The Secret to Tender Meatballs: Panade

We kinda have a little competition here in my family on who makes the best meatballs. My brother. But Ma says me, I think to hack off my brother- all in good fun, right?  Rob’s meatballs are more adventurous than mine where he likes to add a bit of bacon fat for a hint of smokiness. They are spicy, smokey and delectable. I hope he hates the word delectable. Probably no more than nosh and nom. My meatballs are traditional with a nice sharp Pecorino and plenty of garlic kick.  It did take me years to figure out how to get them tender and not so dense though.

The answer was Panade. I had discovered it while reading an Issue of Cook’s Illustrated one day and it suggested the buttermilk-bread combination, when for the longest time I had been using dried breadcrumbs. No wonder. Dried breadcrumbs are so… dry. Or when I did use fresh breadcrumbs, I did not soak them in the buttermilk first, but added the buttermilk separately. You have to have a buttermilk-bread wedding before the blending, not during.  Capisci?  The chefs in Cook’s Illustrated also suggested an egg yolk in place of a whole egg which makes the meatballs too bound up.

And now my meatballs are the most tender I have ever made. The pasty goo works wonders.


The Secret to Tender Meatballs: Panade
Recipe type: Meat
Cuisine: Italian
Prep time: 
Cook time: 
Total time: 
Serves: 15 meatballs
Panade is a starchy thickener used to make the most tender meatballs, meatloaf, and skillet meat patties.
  • For the Panade:
  • ½ cup Buttermilk
  • 2 slices bread about 84 gm or 3 ounces
  • For the Meatballs
  • 1 egg yolk
  • 1 pound 85% ground beef
  • ¼ cup Pecorino Romano
  • ¾ tsp. Kosher Salt
  • 1 tsp, Italian Seasoning
  • 2 cloves garlic, minced
  1. Preheat oven to 425 degrees.
  2. Tear the bread into tiny bits and blend in buttermilk. Blend well mashing with a fork until smooth and pasty. Let sit about 10 minutes.
  3. In a large bowl, using your hands blend the panade mixture with all the rest of the ingredients until smooth and evenly blended.
  4. Roll 1¼ inch-sized balls between your two hands until perfectly round and firm.
  5. Place all 15 meatballs on a parchment paper lined sheet pan and bake for 20 minutes.
  6. Serve with your favorite Marinara Sauce and a big mound of pasta.


NOTE: The neat thing about Panade is that it also works in meatloaf and skillet burgers.  Skillet burgers are the kind that you would sear off in a pan, remove the patties and make a nice onion pan gravy using the drippings from the burgers. Then add the patties back to the gravy to simmer until cooked through, then serve with mashed potatoes. Comfort food.  One recipe Panade to one pound of ground meat is the usual ratio. Play with it and see how it fits into your own meatball/loaf/patties recipes.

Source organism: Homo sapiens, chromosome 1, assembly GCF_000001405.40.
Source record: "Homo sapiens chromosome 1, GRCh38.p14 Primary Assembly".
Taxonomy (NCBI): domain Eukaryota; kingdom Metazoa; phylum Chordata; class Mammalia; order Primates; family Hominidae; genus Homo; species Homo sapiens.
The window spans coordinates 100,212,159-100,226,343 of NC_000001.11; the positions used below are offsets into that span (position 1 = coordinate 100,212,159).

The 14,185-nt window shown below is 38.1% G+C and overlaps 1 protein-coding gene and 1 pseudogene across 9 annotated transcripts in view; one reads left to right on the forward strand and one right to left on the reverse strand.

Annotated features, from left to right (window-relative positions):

Happy Valentine’s Day!


  1. Posted February 14, 2017 at 2:18 PM | Permalink

    Earth to Robin, is that you Robin, good to here form you, especially when you are providing great meatball advice. I didn’t realize the early marriage was so important. It’s always good when mom likes yours best.

    • Robin
      Posted February 15, 2017 at 7:04 AM | Permalink

      Hi Larry! Good to pop in here and share what I have learned. It’s all in the paste:)

  2. mjs
    Posted February 15, 2017 at 1:07 PM | Permalink

    I always make a panade, let it soak for a good long while, I never use breadcrumbs anymore toooo dadblasted dry..I handle the meatballs not so much either and bake them on parchment paper…If I a making a meatloaf I try not to handle it much either and pour some tomato sauce type on the top half way thru the baking it makes it even more tasty..Love your blog, always get tons of great advice for yummy recipes that come out great!

    • Robin
      Posted February 16, 2017 at 4:30 PM | Permalink

      Thanks! Good idea not to over handle!

  3. Posted February 16, 2017 at 8:17 AM | Permalink

    I love balls! I usually sear mine in a cast iron skillet and let them cook in the marinara sauce – I am going to give this a try next week, I’ve had a taste for meatballs lately.

    Have a great day my friend!

    • Robin
      Posted February 16, 2017 at 4:28 PM | Permalink

      I do like them fried in olive oil, but hate the mess! You and your balls;) Hahaha!

  4. Posted February 16, 2017 at 1:34 PM | Permalink

    Oh. My. Goodness! I’ve got to try this. And, I want to do the skillet burgers. Sounds like we grew up calling Salisbury Steak. Yummy!

    So glad to get cooking advice again from my favorite practical chef!!

    • Robin
      Posted February 16, 2017 at 4:28 PM | Permalink

      Thanks Sheila!

  5. Angie
    Posted March 26, 2017 at 3:21 PM | Permalink

    I love the idea of Panade idea but I’m lactose-intolerant. Is there a reasonable substitute for the Buttermilk? Is it possible to use Almond Milk with the bread? Or would it mess up the flavors? Thanks for your help!

    • Robin
      Posted March 26, 2017 at 6:41 PM | Permalink

      Hi Angie! You can use broth, like chicken or beef and water would even work fine too. Enjoy!

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